As part of strengthening relations between Australia and India, visiting Australian Foreign Minister Julie Bishop inaugurated the country’s new consulate. The consulate is the first such facility in the Southern region after the one in Mumbai. “In my time here in Chennai, I had the opportunity to formally open our Consulate, but by formally opening the office (consulate) as as a Minister, I wanted to underscore how important we see this part of India,” she said at a function. Australian Consul General Sean Kelly and High Commissioner Patrick Suckling were among those present during the inauguration of consulate.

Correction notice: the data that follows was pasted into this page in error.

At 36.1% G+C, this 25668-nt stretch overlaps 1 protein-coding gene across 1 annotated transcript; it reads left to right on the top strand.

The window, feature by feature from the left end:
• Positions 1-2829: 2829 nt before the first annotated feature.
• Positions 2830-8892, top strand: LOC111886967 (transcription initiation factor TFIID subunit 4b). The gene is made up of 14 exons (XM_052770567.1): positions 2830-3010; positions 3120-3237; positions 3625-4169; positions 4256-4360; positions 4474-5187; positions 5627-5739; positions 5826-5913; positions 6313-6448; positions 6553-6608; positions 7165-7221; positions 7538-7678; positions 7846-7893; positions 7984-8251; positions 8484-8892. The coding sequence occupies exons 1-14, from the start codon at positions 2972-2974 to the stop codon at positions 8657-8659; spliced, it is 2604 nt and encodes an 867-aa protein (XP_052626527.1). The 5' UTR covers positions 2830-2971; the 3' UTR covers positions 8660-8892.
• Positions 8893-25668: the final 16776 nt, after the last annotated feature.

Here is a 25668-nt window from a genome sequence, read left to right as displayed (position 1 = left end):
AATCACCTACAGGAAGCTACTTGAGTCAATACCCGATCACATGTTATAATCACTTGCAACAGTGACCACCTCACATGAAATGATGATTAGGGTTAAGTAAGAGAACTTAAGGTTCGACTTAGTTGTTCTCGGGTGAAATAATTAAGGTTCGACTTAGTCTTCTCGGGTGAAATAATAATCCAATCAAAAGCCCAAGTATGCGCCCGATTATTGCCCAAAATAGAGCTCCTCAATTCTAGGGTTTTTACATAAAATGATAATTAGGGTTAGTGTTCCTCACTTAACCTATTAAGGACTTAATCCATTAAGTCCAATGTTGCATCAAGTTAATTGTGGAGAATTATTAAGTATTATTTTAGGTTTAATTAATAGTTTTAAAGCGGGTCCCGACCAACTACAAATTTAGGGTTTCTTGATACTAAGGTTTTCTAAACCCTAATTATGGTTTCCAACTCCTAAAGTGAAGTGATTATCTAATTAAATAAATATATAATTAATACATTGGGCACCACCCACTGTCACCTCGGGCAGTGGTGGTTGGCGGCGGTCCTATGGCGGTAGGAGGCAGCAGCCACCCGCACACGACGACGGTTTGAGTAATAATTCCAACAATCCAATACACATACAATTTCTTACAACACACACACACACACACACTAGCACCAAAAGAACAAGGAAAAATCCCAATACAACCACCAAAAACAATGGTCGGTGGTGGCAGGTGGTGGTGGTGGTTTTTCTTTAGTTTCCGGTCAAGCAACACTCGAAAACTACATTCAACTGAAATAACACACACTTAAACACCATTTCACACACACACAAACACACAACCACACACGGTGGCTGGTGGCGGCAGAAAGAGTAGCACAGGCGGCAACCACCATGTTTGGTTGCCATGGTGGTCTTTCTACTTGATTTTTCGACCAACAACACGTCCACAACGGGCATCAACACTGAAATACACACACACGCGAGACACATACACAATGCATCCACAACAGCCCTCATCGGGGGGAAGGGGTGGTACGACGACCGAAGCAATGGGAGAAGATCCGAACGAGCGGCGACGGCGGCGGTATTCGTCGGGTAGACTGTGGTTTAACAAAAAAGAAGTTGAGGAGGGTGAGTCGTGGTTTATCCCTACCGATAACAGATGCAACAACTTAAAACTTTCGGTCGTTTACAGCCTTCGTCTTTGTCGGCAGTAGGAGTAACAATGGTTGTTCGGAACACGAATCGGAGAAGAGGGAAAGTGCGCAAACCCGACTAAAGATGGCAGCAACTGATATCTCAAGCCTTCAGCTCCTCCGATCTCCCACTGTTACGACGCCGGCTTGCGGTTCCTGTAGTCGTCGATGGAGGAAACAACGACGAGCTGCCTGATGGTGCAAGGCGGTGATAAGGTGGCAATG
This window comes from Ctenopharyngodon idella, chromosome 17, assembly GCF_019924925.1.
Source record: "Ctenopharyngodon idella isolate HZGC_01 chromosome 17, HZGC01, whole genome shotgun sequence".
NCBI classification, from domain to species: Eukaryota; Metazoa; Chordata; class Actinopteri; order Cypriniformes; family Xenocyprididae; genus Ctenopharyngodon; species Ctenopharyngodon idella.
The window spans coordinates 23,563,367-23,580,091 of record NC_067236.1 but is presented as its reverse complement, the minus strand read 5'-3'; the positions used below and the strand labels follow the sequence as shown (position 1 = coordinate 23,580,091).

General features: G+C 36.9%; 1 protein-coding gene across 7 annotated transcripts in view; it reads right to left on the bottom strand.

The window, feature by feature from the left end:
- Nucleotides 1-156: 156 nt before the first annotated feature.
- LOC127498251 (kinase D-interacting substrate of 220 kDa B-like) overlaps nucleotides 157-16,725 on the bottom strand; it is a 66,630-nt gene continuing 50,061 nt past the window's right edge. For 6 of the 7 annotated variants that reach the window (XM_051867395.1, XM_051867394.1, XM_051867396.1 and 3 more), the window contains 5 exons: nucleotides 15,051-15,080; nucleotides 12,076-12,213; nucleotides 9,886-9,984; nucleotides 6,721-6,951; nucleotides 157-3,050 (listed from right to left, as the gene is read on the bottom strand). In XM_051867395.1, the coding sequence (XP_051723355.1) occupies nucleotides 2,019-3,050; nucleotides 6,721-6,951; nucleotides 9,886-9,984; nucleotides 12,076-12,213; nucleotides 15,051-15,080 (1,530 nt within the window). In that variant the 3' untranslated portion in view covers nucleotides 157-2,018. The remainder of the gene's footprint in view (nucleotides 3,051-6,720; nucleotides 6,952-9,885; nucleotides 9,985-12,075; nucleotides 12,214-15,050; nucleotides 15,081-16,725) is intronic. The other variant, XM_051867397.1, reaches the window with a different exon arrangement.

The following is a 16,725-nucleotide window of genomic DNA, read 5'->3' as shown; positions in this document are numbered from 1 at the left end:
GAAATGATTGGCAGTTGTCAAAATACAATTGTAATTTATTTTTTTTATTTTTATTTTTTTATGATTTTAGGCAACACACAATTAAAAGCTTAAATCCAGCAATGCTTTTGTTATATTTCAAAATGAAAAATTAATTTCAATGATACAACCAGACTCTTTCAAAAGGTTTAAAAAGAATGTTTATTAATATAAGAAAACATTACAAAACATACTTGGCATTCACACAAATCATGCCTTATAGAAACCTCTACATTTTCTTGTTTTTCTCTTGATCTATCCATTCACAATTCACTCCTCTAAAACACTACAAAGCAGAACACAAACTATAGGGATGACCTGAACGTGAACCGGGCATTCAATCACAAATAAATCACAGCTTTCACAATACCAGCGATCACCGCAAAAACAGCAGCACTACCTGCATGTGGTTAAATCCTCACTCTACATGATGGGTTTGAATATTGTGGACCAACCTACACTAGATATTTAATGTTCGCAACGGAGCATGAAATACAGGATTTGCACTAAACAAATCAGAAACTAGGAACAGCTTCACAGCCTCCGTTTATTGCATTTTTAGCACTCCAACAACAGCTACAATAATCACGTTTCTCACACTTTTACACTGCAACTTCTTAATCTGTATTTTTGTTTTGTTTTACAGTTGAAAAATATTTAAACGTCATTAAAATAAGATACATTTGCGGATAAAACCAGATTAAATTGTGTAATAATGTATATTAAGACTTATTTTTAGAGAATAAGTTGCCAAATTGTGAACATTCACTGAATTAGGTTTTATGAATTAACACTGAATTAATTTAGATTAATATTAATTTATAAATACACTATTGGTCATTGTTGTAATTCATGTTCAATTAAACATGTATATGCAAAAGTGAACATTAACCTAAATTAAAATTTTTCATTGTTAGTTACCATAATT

South Korea has temporarily relocated its Tripoli embassy staff to Tunisia, following an attack by gunmen this week that killed two local security guards, the foreign ministry said. Two embassy staff members, and one family member, were flown to Tunisia from the Libyan capital. A temporary office will continue to provide consular service to the 32 South Korean nationals who remain in Libya, the ministry said in a statement. Gunmen fired shots at the South Korean embassy in Tripoli on Sunday, killing two local security guards and wounding another. There were no South Korean casualties. The ministry said the decision to relocate its mission was prompted by the heightened risk to its diplomats. It will later review the possibility of re-establishing a presence in Tripoli, it added. South Korea was one of the few countries that still had an embassy in Tripoli.